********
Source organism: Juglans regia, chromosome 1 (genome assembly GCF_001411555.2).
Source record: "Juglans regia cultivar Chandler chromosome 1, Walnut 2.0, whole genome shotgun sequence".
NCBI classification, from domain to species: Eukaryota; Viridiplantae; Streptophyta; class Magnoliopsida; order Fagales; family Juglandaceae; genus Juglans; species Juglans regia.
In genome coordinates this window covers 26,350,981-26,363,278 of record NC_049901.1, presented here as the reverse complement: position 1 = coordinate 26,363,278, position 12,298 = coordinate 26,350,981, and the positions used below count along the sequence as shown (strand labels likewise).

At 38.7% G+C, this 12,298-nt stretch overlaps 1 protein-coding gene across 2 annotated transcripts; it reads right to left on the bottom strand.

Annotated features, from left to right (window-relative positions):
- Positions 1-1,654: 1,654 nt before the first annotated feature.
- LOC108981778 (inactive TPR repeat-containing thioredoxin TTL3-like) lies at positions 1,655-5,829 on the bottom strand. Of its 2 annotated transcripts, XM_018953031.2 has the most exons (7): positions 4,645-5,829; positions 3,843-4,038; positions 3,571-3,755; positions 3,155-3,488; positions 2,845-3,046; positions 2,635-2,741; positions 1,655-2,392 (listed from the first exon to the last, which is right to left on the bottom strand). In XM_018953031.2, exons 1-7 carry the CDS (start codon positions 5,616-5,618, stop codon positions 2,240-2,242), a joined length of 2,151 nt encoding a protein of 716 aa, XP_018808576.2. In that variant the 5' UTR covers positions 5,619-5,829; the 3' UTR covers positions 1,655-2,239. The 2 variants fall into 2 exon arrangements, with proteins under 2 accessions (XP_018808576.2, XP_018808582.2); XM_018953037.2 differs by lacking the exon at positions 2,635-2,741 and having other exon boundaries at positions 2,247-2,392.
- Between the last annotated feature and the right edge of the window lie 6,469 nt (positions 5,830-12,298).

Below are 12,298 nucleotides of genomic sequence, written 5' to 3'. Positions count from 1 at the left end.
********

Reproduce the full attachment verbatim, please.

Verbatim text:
Source organism: Juglans regia, chromosome 1 (genome assembly GCF_001411555.2).
Source record: "Juglans regia cultivar Chandler chromosome 1, Walnut 2.0, whole genome shotgun sequence".
NCBI classification, from domain to species: Eukaryota; Viridiplantae; Streptophyta; class Magnoliopsida; order Fagales; family Juglandaceae; genus Juglans; species Juglans regia.
In genome coordinates this window covers 26,350,981-26,363,278 of record NC_049901.1, presented here as the reverse complement: position 1 = coordinate 26,363,278, position 12,298 = coordinate 26,350,981, and the positions used below count along the sequence as shown (strand labels likewise).

At 38.7% G+C, this 12,298-nt stretch overlaps 1 protein-coding gene across 2 annotated transcripts; it reads right to left on the bottom strand.

Annotated features, from left to right (window-relative positions):
- Positions 1-1,654: 1,654 nt before the first annotated feature.
- LOC108981778 (inactive TPR repeat-containing thioredoxin TTL3-like) lies at positions 1,655-5,829 on the bottom strand. Of its 2 annotated transcripts, XM_018953031.2 has the most exons (7): positions 4,645-5,829; positions 3,843-4,038; positions 3,571-3,755; positions 3,155-3,488; positions 2,845-3,046; positions 2,635-2,741; positions 1,655-2,392 (listed from the first exon to the last, which is right to left on the bottom strand). In XM_018953031.2, exons 1-7 carry the CDS (start codon positions 5,616-5,618, stop codon positions 2,240-2,242), a joined length of 2,151 nt encoding a protein of 716 aa, XP_018808576.2. In that variant the 5' UTR covers positions 5,619-5,829; the 3' UTR covers positions 1,655-2,239. The 2 variants fall into 2 exon arrangements, with proteins under 2 accessions (XP_018808576.2, XP_018808582.2); XM_018953037.2 differs by lacking the exon at positions 2,635-2,741 and having other exon boundaries at positions 2,247-2,392.
- Between the last annotated feature and the right edge of the window lie 6,469 nt (positions 5,830-12,298).

Below are 12,298 nucleotides of genomic sequence, written 5' to 3'. Positions count from 1 at the left end.